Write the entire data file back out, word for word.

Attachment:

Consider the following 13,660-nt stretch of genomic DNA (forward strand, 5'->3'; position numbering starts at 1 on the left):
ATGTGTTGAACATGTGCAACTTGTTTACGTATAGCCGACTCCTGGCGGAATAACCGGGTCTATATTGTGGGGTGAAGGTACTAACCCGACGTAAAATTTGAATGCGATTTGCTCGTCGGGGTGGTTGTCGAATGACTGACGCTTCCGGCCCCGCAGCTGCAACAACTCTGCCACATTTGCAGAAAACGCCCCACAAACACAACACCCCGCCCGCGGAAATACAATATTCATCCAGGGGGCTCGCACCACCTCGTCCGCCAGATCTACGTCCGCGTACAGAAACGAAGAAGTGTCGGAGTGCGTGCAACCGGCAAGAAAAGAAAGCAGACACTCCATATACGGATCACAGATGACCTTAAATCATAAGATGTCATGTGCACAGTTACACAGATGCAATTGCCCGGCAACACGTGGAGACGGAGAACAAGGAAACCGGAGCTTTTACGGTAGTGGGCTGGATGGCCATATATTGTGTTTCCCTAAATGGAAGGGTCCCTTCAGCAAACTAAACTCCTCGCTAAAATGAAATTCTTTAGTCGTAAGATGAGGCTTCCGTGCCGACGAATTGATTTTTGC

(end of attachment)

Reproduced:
Consider the following 13,660-nt stretch of genomic DNA (forward strand, 5'->3'; position numbering starts at 1 on the left):
ATGTGTTGAACATGTGCAACTTGTTTACGTATAGCCGACTCCTGGCGGAATAACCGGGTCTATATTGTGGGGTGAAGGTACTAACCCGACGTAAAATTTGAATGCGATTTGCTCGTCGGGGTGGTTGTCGAATGACTGACGCTTCCGGCCCCGCAGCTGCAACAACTCTGCCACATTTGCAGAAAACGCCCCACAAACACAACACCCCGCCCGCGGAAATACAATATTCATCCAGGGGGCTCGCACCACCTCGTCCGCCAGATCTACGTCCGCGTACAGAAACGAAGAAGTGTCGGAGTGCGTGCAACCGGCAAGAAAAGAAAGCAGACACTCCATATACGGATCACAGATGACCTTAAATCATAAGATGTCATGTGCACAGTTACACAGATGCAATTGCCCGGCAACACGTGGAGACGGAGAACAAGGAAACCGGAGCTTTTACGGTAGTGGGCTGGATGGCCATATATTGTGTTTCCCTAAATGGAAGGGTCCCTTCAGCAAACTAAACTCCTCGCTAAAATGAAATTCTTTAGTCGTAAGATGAGGCTTCCGTGCCGACGAATTGATTTTTGC